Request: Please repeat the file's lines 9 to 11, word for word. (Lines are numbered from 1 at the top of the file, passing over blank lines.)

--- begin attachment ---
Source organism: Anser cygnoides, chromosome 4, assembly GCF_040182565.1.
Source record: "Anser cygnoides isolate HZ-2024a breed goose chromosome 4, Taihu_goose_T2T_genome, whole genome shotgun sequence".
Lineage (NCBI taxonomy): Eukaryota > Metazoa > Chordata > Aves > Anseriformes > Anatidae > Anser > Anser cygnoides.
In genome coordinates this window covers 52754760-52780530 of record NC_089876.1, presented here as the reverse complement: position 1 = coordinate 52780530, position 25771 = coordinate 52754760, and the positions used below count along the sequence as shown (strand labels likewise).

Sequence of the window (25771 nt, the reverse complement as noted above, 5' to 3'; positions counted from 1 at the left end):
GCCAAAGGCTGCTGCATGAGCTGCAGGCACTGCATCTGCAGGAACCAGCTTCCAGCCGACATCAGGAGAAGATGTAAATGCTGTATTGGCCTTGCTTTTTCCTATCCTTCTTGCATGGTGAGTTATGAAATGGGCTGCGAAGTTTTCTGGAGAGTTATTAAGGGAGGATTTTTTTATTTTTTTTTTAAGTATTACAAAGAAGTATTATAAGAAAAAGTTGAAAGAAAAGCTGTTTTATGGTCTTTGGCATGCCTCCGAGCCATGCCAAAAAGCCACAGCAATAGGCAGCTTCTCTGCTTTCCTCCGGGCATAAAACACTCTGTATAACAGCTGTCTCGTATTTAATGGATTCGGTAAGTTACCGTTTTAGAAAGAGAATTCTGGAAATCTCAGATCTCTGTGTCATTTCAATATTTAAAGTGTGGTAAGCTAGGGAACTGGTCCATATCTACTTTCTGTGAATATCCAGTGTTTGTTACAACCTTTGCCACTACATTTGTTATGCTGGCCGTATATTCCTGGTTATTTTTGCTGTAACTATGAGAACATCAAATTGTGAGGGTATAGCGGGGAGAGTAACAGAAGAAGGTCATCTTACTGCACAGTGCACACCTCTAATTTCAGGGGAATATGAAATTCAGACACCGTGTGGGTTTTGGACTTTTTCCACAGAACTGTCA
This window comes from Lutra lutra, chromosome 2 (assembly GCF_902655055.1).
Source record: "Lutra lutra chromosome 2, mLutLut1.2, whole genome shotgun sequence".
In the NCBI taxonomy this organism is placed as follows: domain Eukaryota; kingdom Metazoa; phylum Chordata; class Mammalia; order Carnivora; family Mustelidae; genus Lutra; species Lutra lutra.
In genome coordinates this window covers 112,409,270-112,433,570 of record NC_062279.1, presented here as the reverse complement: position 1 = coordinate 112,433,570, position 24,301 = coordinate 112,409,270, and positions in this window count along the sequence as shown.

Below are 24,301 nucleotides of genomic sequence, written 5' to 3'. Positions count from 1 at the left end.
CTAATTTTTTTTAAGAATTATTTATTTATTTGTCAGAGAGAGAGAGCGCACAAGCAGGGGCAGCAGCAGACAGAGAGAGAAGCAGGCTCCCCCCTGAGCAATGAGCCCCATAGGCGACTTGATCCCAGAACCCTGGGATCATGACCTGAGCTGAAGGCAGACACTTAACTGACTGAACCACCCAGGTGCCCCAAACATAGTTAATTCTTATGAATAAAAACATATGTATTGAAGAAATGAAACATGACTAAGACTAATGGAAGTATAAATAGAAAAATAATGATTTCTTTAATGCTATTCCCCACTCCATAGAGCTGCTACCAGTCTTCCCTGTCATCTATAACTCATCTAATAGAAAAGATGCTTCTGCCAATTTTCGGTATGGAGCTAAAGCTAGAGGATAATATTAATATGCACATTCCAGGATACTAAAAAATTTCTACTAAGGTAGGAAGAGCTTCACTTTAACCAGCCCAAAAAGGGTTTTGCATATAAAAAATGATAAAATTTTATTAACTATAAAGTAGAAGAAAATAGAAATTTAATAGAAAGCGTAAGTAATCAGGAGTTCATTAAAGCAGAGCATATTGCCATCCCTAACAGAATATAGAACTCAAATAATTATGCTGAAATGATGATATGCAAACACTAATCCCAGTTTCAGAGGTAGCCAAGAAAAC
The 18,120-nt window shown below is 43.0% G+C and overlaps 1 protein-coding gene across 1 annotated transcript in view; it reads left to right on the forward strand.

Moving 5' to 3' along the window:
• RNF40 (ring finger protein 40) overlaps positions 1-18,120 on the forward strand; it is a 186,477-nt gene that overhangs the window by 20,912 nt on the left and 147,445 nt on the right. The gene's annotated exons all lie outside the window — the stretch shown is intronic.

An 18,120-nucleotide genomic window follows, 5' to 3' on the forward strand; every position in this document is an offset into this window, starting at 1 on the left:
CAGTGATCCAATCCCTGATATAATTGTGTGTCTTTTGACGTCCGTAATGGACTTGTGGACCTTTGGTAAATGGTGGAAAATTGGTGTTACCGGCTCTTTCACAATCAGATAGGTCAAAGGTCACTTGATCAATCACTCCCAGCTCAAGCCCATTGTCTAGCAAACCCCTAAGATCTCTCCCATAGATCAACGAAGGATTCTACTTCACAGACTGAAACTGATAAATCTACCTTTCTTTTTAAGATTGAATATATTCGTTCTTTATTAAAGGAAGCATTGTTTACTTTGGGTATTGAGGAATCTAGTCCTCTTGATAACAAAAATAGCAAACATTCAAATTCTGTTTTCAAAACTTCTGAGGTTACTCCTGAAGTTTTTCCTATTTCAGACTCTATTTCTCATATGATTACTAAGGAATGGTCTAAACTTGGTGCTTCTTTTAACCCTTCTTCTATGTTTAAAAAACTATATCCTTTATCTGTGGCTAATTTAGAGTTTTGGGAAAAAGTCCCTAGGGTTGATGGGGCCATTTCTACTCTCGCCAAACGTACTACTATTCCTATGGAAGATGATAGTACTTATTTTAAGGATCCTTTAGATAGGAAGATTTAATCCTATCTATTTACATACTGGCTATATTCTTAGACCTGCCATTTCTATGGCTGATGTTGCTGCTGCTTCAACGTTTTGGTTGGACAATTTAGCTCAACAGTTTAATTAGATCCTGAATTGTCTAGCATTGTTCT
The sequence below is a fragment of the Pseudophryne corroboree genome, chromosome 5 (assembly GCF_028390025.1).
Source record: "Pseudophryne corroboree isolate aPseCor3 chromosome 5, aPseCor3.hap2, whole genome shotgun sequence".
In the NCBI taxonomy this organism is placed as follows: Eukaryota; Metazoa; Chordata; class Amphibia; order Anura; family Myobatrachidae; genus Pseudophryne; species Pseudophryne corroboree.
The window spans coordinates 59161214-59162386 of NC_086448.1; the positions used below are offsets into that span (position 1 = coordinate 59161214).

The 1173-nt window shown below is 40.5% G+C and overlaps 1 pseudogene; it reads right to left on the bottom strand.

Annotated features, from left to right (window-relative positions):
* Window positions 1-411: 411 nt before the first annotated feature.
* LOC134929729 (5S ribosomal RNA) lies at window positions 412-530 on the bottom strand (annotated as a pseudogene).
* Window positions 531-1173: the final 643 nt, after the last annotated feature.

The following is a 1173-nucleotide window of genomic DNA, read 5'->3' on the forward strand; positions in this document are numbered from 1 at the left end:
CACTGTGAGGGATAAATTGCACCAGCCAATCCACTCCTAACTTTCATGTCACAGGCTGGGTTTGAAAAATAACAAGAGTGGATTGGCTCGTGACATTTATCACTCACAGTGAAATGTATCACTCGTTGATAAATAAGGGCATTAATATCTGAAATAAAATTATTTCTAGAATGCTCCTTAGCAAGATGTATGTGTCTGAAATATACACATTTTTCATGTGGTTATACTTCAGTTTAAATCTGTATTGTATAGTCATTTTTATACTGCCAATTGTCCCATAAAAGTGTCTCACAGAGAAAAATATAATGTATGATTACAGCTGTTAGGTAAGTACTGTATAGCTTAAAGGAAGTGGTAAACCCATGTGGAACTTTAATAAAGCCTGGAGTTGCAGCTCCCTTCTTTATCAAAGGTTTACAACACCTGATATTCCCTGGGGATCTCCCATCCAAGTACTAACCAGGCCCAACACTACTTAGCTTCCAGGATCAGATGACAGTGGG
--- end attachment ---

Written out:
In the NCBI taxonomy this organism is placed as follows: domain Eukaryota; kingdom Metazoa; phylum Chordata; class Mammalia; order Carnivora; family Mustelidae; genus Lutra; species Lutra lutra.
In genome coordinates this window covers 112,409,270-112,433,570 of record NC_062279.1, presented here as the reverse complement: position 1 = coordinate 112,433,570, position 24,301 = coordinate 112,409,270, and positions in this window count along the sequence as shown.

Below are 24,301 nucleotides of genomic sequence, written 5' to 3'. Positions count from 1 at the left end.